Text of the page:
Friday, January 27, 2012

GPC: Parts for everything

Genuine Parts Co. (GPC) provides parts for the automotive after-market, industrial replacement parts, office products and electrical/electronic materials to customers in North America. The company's headquarters is in Atlanta, Georgia.

The auto parts group, operating under the brand NAPA, is a household name (at least if you're the member of the household who tinkers with the family car).

The industrial unit provides parts to fix machines big and small, and the office unit sells stuff ranging from adhesive notes and file folders to electric hand-dryers. The electrical/electronics unit sells products that seems to be aimed more toward guys who know how to use soldering irons.

So GPC is what a call a kitchen-sink niche company. They find an area where they can make stuff that's used all over the place, and then broaden the market in every way possible. A good capitalist practice.

The chart suggests that the practice is paying off, in the eyes of traders at least. 

Like nearly all companies, GPC has been on the rise since early 2009, the recession bottom, but the most recent increase, beginning Aug. 9, 2011, has been a steady alternation of increase and correction that has carried the price from $46.10 to a high of $65.38 on Jan. 19 , about a week ago. Since then the stock has traded sideways, mainly within the intra-day range of Jan. 19.

The price broke decisively into blue-sky territory in October 2011, surpassing all previous highs.

I've spoken about my liking for blue-sky stocks. I must also confess a weakness for corrections. Show me a stock that has gone up steadily without a break, and I'll conclude that it is most likely overbought. Periodic corrections, which shake out some traders, ensures that there's money on the table that might be interested in coming back into a position.

GPC had the most bullish chart of 17 stocks added today to Zacks list of strong buy recommendations. (See my essay "10,000 Charts" for a discussion of how I select stocks.)

GPC has a solid 19% return on equity with low debt, at 17% of equity. The price is also low compared to sales; it takes 82 cents of stock to control $1 in sales. Institutional ownership is 70%, which is neither low or high.

Taking the financials as a whole, I conclude that GPC has room to grow. It's easier to increase debt/equity from 19% than it is from a 30% starting point. If seven out of 10 shares are owned by institutions, that means there are institutions still out there that might eventually be interested in buying.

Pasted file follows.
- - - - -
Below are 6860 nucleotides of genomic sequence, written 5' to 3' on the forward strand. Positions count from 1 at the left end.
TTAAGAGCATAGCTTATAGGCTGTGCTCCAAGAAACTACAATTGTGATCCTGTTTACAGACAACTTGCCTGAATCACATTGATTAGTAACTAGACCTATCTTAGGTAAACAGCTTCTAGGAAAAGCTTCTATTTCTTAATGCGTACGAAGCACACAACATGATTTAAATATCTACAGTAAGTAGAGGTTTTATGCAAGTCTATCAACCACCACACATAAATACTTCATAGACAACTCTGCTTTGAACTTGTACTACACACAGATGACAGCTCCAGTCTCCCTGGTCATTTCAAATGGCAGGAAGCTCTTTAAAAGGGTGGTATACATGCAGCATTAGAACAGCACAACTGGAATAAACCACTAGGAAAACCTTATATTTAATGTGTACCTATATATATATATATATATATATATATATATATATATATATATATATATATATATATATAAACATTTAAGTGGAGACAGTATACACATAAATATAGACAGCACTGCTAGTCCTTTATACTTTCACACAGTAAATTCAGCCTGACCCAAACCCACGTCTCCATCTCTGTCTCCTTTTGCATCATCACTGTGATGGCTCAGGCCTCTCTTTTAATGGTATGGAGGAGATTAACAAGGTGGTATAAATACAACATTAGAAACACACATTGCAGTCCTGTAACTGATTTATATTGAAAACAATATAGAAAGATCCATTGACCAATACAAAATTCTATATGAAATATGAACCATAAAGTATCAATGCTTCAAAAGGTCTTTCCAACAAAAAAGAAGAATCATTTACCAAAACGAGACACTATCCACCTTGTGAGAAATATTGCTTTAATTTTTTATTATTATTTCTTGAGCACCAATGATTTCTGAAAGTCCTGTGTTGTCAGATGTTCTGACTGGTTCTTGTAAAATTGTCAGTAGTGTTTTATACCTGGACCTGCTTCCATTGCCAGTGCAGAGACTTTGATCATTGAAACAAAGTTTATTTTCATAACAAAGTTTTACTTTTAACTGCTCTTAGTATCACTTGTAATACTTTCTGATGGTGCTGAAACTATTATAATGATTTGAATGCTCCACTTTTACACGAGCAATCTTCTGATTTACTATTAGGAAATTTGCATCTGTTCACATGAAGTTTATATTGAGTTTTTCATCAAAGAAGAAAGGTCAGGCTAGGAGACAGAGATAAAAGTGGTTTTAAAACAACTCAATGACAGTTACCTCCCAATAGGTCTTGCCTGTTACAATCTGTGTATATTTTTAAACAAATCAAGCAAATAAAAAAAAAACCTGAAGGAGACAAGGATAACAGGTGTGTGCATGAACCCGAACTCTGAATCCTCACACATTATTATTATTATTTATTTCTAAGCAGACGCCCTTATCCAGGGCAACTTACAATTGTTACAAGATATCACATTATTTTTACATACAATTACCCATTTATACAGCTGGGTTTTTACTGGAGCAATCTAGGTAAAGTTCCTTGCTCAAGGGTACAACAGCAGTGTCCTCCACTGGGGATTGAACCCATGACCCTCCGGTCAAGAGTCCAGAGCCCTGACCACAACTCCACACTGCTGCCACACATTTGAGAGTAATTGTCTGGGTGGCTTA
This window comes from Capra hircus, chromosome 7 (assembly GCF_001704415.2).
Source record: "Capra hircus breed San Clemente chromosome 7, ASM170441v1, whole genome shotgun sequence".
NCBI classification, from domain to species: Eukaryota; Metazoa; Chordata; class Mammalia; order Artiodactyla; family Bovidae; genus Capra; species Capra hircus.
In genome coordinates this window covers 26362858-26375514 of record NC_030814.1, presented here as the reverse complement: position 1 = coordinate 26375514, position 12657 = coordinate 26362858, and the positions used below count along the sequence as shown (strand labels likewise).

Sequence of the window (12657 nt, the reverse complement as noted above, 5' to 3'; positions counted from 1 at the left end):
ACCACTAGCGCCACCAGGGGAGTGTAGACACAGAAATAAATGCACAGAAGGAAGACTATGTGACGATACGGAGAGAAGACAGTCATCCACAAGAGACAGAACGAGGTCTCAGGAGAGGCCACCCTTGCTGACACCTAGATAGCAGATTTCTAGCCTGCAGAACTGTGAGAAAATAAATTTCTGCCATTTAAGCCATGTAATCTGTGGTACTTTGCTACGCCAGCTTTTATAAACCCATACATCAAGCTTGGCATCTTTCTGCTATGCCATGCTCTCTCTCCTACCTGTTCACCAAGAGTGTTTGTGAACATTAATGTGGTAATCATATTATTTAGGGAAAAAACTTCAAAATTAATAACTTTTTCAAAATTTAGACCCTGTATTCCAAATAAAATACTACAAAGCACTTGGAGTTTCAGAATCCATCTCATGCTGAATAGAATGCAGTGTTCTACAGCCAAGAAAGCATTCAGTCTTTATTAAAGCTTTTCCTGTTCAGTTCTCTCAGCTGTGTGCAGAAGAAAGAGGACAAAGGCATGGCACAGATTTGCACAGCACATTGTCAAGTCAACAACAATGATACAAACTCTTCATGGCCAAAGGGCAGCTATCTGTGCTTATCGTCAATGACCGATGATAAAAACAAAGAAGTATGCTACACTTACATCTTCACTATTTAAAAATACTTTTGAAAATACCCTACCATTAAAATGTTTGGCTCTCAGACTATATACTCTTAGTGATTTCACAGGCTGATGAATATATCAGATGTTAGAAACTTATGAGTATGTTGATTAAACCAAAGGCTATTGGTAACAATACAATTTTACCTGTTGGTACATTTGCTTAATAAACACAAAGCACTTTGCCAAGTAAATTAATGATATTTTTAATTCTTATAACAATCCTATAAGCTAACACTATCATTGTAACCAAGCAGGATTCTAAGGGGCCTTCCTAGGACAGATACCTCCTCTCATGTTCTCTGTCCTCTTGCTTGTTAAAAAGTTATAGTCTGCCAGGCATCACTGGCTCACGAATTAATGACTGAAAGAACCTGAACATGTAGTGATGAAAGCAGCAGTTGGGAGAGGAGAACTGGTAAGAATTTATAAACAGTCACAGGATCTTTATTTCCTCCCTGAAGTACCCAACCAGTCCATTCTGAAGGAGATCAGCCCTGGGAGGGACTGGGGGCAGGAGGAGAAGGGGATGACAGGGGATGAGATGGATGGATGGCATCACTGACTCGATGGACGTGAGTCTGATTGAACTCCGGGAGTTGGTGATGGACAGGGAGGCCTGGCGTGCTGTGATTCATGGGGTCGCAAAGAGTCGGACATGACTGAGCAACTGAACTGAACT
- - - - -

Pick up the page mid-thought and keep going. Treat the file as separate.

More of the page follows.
Earnings will be announced on Feb. 21 before the open. The quarterly dividend yields 2.78% at present, with the next ex-dividend date due in March.

The stock is well provisioned with options having slightly over-wide bid/ask spreads, despite the fact that its average volume is a bit low, at 653,000 shares.  The implied volatility is way low, at 26%, and stands lower than any level seen in the last six months. The peak implied volatility, in early October, was 52%.

With volatility that low, I'm reluctant to enter any short position on options. With volatility, the rule is buy low sell high, suggesting I would want to buy call options rather than taking advantage of time decay by setting up a short bull put spread.

The question, then, is whether the spreads are too wide for such low volatility. The May $60 calls have a bid/ask of 4.20/7.30, with open interest at present of 748 contracts. That's a liquid position, but a very wide spread.

Decision for my account: I'm really conflicted about this position, because of the bid/ask spreads. I'll pass for today and revisit the question on Monday. One alternative would be to buy shares rather than options, since the spreads are far narrower, but of course, the leverage is lacking.

Tim Bovee, Private Trader tracks the analysis and trades of a private trader for his own accounts. Nothing in this blog constitutes a recommendation to buy or sell stocks, options or any other financial instrument. The only purpose of this blog is to provide education and entertainment.
No trader is ever 100 percent successful in his or her trades. Trading in the stock and option markets is risky and uncertain. Each trader must make trading decision decisions for his or her own account, and take responsibility for the consequences.

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